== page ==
Thursday, December 3, 2009


Among women who have had breast cancer, there are quite a few, me included, who find all the pinkness surrounding breast cancer awareness rather annoying and cloying. After all, breast cancer is not pretty and pink. Some women complain that after they've been diagnosed, friends give them pink gifts—tee shirts, tote bags, scarves. They appreciate the thought, but not the pink. On the other hand, I recognize that the pink ribbon campaign has raised millions of dollars for breast cancer, undoubtedly contributing to the development of new treatments to fight the disease.

The other day I received a message about a youtube video from a woman who shares my pink ambivalence—"Even though it's about pink," she wrote, "it's worth seeing." So I clicked on the link and watched. It was catchy and fun. I enjoyed it enormously. By now, the video has gone viral, but if you haven't seen it, check it out.

Breast cancer aside, what I love about this video is the sense that the people who work at St. Vincent Medical Center in Portland, Oregon enjoy being there. They like the people they work with, they're proud of what they do, they feel part of a worthwhile endeavor. That may seem hard to extrapolate from a dance video, but it really came through. If I were sick, I'd like to go to that hospital.

I recently heard that since the economic downturn, architects in Portland have been sharing employees, so that if one firm has extra work, that firm borrows another firm's architect. This has helped prevent layoffs. Maybe there's something in the Portland air—architects cooperating to save jobs, hospital employees collaborating to create a dance video to raise breast cancer awareness.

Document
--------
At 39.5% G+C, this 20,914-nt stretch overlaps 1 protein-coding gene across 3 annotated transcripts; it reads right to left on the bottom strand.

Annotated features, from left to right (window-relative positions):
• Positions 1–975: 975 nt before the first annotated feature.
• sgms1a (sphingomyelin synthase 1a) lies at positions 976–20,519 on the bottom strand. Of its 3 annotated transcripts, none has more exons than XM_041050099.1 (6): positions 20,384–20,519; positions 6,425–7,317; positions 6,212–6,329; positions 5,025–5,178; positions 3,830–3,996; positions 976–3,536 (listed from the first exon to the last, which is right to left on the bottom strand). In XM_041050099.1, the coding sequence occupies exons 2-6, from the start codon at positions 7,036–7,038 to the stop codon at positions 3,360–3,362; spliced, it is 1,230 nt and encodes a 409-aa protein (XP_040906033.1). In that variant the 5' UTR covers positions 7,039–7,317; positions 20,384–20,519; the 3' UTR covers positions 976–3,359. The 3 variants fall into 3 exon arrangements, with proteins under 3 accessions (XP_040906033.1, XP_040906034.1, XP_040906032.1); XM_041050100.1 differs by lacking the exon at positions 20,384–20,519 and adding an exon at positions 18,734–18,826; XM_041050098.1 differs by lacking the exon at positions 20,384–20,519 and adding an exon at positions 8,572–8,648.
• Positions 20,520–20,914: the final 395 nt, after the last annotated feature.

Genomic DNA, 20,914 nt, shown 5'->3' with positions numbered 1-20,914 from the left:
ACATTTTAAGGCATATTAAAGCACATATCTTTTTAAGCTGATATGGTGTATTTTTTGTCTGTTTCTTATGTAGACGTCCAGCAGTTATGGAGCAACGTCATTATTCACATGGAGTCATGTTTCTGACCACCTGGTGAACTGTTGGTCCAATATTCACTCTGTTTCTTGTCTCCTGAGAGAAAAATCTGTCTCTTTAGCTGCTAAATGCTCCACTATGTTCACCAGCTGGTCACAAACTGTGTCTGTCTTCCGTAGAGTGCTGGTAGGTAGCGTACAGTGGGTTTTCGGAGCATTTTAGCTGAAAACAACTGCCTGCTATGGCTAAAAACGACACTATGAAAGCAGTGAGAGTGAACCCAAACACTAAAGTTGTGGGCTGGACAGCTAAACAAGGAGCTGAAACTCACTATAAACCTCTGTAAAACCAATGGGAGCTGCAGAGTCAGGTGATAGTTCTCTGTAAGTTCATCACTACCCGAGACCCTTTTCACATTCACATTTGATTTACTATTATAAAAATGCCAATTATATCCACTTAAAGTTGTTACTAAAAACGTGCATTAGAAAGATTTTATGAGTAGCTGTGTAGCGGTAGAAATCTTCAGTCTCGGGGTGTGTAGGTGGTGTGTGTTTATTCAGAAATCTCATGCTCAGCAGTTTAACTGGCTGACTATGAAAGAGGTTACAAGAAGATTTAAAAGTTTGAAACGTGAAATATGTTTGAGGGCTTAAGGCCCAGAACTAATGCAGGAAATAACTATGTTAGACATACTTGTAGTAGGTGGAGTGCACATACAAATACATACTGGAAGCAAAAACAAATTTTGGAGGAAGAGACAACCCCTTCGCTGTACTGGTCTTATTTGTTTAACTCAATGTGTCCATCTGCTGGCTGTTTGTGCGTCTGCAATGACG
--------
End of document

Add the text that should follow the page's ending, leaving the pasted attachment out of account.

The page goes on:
It may rain a lot in Portland, but the employees of St. Vincent have shown it can be a very happy place, with a generous spirit. Let's hope that spirit is infectious.


  1. Hmm, I disagree about that being a place I'd want to be treated. It feels a little TOO happy for my tastes. Breast-cancer treatment is a grim business, and I think I need a little more sobriety in my treatment team. I also feel that there's a lot of pressure to have a "positive attitude" in the breast-cancer world. Call me a curmudgeon, but I feel resistant to that pressure (damn it!). Several people sent me that video thinking I would enjoy it. And I did, but ...

  2. I spent a week there in 1959 (or so) when a horse fell on my foot. No pink then. Just white. I remember my roommate had a broken arm and poison ivy all over his body. And my mom bought me magic books (how to do tricks). I would have never remembered the name of the hospital if it wasn't for your story. Pink is an interesting color — about as far from "death" as you can be.

  3. Thank you Barbara I literally was laughing and crying at the same time. How moving, and yes I agree with all the points you make about the video. So if I ever become ill enough (out here in the boondocks) that I need to be transported to the city, I think I'll choose Portland.


  4. Was amused by the video and enlightened by your insights.

  5. since my breast cancer diagnosis 4 yrs ago, well-meaning friends have given me some truly lovely pink ribbon pins, jewelry, etc., and I have never worn any of them. I, too, have pink-ribbon ambivalence...(a black skull & crossbones, perhaps?) but, I love the spirit of this video, I find it joyously life-affirming. cancer is grim enough, it is good to smile whenever you can.